Printed on: September 05, 2012

Investigation of electrocution deaths continues

By Ruth Brown
rbrown@postregister.com

Six days after three Blackfoot residents died, officials still haven't determined what caused water in an irrigation ditch to become electrified.

Several different agencies continued investigation Tuesday into the electrocutions. Officials hope to narrow down the cause by the end of today.

Bingham County Sheriff Dave Johnson said his investigators, as well as state and private investigators and the Idaho Power Company, continue to review the deaths. He estimated at least eight people are actively investigating the incident.

Jacquelyn "Jackie" Poulson, 31; Lance Hicks, 41; and Keith Tarpley, 49, died in succession after entering a Bingham County irrigation ditch Thursday. The water in the ditch had been electrified.

Investigators still are trying to determine how the water became charged with electricity.

Johnson said while a nearby irrigation pump was the source of the charge, the reason for it appears to be the main flow of electricity from an electrical transformer, about 150 to 200 feet away from the pump.

The transformer leads to an electrical box that charges the irrigation pump, Johnson said.

Power to that irrigation pump has been shut off, but all other pumps using the ditch continue to receive power. Johnson said there doesn't appear to be any danger elsewhere.

Idaho Power spokeswoman Lynette Berriochoa said she was unsure as to whether the transformer is the responsibility of the property owner or the power company.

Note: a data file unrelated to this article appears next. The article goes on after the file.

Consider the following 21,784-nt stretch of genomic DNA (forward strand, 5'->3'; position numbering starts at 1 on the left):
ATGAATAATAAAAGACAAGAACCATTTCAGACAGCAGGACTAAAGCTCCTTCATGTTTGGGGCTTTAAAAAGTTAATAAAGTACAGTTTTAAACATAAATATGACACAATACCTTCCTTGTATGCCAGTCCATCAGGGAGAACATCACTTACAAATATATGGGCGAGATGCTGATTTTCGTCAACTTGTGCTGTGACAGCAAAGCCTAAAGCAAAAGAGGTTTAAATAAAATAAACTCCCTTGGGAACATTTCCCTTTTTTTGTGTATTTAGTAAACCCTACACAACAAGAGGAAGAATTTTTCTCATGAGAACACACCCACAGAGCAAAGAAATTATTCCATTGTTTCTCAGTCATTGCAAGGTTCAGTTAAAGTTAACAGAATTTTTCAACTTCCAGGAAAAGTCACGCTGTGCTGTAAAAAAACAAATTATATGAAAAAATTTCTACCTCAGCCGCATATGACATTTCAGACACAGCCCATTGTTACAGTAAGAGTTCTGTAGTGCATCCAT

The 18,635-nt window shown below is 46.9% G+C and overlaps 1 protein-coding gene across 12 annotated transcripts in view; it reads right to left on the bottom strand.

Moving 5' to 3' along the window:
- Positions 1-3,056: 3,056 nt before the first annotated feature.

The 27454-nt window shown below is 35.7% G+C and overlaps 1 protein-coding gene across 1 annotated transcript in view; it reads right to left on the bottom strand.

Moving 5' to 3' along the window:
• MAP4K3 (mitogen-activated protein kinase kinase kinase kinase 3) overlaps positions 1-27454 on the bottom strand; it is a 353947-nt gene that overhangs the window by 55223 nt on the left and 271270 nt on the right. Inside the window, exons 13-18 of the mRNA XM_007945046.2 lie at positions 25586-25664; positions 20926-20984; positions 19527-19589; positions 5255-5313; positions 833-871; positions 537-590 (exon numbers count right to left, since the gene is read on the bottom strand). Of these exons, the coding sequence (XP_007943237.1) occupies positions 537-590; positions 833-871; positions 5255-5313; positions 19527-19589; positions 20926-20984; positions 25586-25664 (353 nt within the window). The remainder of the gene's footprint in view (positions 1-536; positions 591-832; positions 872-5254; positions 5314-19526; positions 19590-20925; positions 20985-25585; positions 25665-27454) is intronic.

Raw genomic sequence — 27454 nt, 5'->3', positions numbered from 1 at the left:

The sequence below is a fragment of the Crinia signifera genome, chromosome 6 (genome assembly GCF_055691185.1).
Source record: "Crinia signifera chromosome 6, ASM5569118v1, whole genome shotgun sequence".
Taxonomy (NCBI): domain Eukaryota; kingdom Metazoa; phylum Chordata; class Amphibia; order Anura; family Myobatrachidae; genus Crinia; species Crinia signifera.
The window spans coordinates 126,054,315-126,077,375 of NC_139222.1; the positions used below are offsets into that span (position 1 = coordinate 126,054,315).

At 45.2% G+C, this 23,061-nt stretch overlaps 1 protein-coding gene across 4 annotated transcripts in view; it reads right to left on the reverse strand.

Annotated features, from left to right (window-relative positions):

The irrigation pump, however, is private property and Idaho Power does not regulate it nor is the company liable for the pump, she said.

"Where the incident occurred is beyond the electricity's point of delivery," Berriochoa said.

Idaho Power officials still are trying to understand how the incident occurred, she said.

The irrigation ditch is part of Bingham County's irrigation system. The water comes from a neighboring canal. Several property owners use the irrigation ditch.

Johnson said no criminal charges had been filed Tuesday.

Berriochoa did not know of any pending lawsuits against Idaho Power regarding the incident.

The tragedy is the second irrigation ditch electrocution accident in about a year.

In July 2011, Lisa Warwick died while soaking in an irrigation ditch in Bingham County. Investigators determined the ditch had been electrified due to faulty wiring in an irrigation pump, according to previous reports.

Ruth Brown can be reached at 542-6750. Follow on Twitter: @ruthbrown1. Comment on this story on Post Talk at www.postregister .com/posttalk/.